Does my computer need antivirus software?
Yes. You are required to have current antivirus software installed on your computer in order to be able to connect to the network. We use different methods to ensure the safety of our network which may include verifying the software installed on your own computer.
Will I need to purchase antivirus software?
No. Bethany recommends students use the free Microsoft Security Essentials antivirus program for Windows computers. Typically, Mac computers do not need an antivirus software. If you are a Mac owner and would still prefer to have antivirus software, we recommend Norton, Avast!, or Sophos.
My computer came with antivirus software. Will I have to replace it with Microsoft Security Essesntials?
Possibly. Many new computers are packaged with limited 30 or 60-day trial editions of antivirus software. Once the trial period expires, the antivirus software can no longer download updates, and soon becomes useless. Should your computer have a limited trial edition of antivirus software, it would be prudent to replace it with Microsoft Security Essentials.
How can I best protect myself from malware?
We recommend using the most recent version of Internet Explorer, Firefox, or Google Chrome and being sure to keep it updated. Using previous versions of any of these browsers increases your security risk considerably. Old versions of Internet Explorer are particularly dangerous.
Also avoid using peer-to-peer file sharing programs. Many install unwanted ad-producing spyware upon your computer as a means of raising revenue. Also take extreme care when installing browser extensions or toolbars; many carry hidden spyware packages.
How can I best protect myself from viruses?
Having up-to-date antivirus software, such as Microsoft Security Essentials, configured to do regular system scans (daily or weekly), is the best protection against viruses.
That said, powerful and quick-spreading viruses and worms like Blaster, Sober, and SoBig are comparatively rare. More commonly, viruses trick the user into installing it on his or her system. This kind of virus is known as a "Trojan Horse" due to its deceptive tactics. Fortunately, Trojans are often delivered via the same techniques:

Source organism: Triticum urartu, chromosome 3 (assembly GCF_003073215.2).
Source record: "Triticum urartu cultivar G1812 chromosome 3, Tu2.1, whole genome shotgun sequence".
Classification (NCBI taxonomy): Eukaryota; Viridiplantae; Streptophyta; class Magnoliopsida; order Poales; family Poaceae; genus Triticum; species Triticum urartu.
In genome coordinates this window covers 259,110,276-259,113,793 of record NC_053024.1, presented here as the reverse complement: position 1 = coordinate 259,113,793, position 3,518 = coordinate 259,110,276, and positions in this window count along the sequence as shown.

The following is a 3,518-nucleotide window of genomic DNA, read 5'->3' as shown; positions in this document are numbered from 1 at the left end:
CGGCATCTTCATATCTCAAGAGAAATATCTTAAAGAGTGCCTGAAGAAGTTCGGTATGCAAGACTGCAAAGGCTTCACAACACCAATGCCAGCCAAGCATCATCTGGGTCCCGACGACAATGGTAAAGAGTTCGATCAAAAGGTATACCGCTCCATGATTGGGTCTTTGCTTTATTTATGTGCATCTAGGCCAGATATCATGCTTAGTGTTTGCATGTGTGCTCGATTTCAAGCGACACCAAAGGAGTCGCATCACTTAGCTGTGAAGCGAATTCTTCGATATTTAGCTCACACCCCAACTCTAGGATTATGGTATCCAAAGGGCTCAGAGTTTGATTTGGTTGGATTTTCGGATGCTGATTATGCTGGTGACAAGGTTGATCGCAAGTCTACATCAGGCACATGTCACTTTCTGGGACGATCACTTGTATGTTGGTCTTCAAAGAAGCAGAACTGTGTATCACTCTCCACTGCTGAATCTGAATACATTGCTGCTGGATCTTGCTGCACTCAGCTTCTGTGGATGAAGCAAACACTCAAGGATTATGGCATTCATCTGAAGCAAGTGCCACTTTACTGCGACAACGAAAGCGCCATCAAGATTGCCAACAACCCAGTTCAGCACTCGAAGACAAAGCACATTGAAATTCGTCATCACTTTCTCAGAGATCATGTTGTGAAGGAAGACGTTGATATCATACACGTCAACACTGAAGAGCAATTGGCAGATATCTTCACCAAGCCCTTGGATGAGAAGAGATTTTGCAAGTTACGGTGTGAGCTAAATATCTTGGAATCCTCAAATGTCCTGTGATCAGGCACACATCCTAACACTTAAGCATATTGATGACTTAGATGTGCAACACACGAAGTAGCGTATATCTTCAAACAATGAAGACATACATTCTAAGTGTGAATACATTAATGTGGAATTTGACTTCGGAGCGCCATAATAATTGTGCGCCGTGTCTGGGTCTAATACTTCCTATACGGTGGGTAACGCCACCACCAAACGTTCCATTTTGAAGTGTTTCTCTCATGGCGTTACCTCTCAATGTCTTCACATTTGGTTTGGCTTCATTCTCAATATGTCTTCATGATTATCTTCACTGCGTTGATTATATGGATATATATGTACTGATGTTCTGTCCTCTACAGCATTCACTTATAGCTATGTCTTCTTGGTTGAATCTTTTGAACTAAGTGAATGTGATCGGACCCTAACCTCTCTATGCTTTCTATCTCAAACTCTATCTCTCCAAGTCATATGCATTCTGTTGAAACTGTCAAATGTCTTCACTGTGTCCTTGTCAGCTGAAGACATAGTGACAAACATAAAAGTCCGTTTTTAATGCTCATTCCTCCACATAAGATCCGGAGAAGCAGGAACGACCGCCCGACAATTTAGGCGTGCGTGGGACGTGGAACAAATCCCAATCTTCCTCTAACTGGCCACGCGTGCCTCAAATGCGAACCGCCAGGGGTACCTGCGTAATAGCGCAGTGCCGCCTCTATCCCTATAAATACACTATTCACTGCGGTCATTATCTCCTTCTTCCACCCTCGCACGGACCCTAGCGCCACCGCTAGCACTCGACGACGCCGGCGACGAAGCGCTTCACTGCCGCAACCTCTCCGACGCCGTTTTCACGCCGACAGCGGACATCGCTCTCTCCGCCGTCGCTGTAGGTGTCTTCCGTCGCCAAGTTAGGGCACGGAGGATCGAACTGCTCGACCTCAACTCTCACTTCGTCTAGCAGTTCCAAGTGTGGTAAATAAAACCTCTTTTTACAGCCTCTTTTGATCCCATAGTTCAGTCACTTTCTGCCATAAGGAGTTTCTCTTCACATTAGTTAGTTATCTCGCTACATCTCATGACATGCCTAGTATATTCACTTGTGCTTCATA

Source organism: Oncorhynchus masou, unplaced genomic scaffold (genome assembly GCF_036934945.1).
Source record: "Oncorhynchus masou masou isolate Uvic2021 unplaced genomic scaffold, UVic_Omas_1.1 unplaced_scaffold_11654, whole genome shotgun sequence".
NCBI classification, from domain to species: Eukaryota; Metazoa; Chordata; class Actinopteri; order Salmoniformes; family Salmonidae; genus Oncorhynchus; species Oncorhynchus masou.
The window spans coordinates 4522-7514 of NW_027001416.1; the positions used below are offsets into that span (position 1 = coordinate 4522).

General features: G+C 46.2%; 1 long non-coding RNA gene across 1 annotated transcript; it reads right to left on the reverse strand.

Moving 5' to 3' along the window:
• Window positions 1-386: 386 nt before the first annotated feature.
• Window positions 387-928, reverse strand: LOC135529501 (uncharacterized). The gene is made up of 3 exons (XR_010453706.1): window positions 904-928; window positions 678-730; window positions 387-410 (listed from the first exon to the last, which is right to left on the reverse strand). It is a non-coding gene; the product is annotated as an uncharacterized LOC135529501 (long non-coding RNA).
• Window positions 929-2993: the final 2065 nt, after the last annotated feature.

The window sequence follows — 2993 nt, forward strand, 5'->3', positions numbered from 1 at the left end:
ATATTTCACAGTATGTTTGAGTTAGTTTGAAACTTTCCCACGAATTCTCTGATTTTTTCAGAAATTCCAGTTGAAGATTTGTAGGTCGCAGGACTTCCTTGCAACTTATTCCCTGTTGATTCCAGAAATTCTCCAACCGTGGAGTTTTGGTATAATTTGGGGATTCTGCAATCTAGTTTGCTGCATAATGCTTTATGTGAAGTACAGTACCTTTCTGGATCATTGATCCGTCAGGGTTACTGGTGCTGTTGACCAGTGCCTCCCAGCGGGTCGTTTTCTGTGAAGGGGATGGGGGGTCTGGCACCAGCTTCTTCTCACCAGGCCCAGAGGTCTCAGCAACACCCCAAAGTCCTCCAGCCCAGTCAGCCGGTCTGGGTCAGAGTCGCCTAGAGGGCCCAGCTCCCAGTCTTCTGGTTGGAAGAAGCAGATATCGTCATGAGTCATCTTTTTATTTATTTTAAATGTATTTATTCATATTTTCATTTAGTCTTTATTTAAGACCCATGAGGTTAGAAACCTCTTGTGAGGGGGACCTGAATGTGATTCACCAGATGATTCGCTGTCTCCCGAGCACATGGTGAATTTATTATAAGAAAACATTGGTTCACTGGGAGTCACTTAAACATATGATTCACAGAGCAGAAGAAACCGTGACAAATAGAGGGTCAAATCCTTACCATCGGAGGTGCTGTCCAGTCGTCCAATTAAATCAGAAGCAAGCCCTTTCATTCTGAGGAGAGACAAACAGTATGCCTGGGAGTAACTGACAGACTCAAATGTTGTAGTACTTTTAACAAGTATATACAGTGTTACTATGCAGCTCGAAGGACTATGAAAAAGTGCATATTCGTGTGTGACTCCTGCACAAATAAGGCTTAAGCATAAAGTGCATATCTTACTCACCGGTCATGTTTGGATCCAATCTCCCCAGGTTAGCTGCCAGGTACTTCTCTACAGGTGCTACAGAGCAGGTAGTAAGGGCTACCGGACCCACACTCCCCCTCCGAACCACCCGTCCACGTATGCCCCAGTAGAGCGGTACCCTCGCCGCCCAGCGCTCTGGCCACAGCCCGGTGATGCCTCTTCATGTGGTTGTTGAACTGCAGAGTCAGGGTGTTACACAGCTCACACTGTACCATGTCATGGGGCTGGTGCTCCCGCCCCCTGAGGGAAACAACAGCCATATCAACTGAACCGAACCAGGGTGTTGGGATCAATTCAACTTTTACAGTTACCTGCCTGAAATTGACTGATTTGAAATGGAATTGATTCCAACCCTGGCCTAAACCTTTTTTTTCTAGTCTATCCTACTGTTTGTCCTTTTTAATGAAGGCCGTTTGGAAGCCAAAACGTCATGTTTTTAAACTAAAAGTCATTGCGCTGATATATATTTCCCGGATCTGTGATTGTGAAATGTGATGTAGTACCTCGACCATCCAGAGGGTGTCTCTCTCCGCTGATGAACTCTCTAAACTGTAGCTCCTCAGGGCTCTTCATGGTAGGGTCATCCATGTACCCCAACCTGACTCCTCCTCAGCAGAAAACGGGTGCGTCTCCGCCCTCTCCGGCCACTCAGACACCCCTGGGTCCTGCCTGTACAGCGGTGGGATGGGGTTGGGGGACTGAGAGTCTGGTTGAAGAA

- an attachment in a fraudulent spam e-mail
- masquerading as a useful, free program
- files available on peer-to-peer networks
- pornographic websites
A few simple precautions can protect you from Trojan viruses. Never open an attachment in an unsolicited e-mail, and never open a spam e-mail with an attachment. Only download a program from an unknown website if you are certain that it is safe.
How can I best protect myself from phishing scams?
"Phishing" refers to an increasingly common type of on-line fraud. Scammers will send e-mails purporting to be from a financial institution; a bank, for example, or another on-line business, such as eBay. The e-mail usually claims some sort of account problem, and urgently requests you to send in personal information to correct the error, whether via a return e-mail address or through a provided hyperlink. However, once the scammers have personal information in hand, they clean out bank accounts as quickly as possible.
- NEVER, under any circumstances, put personal information (social security numbers, bank account numbers, etc.) in an e-mail.
- Beware any e-mails that ask you to act immediately. Phishers often try to create a sense of false urgency, in order to get a potential victim to act before he/she thinks things through.
- Never follow a link in a suspicious e-mail, since it will often redirect you to a fraudulent site.
- If you do online banking, always carefully check the address. Phishers often create fake websites to ensnare personal information. For instance, a phishing ring might spoof the legitimate mibank.com site as m1bank.com (note the subtle change of the letter I to the digit 1). Also, when doing online banking, make sure that it is a secure site (an "https" address instead of "http", and your browser should display a small padlock icon in one of the lower corners).
- Phishing activity often increases in times of national tragedy (after Hurricane Katrina, for instance). Be wary of any e-mails asking for charitable donations.
To test your phishing savvy, try taking this quiz.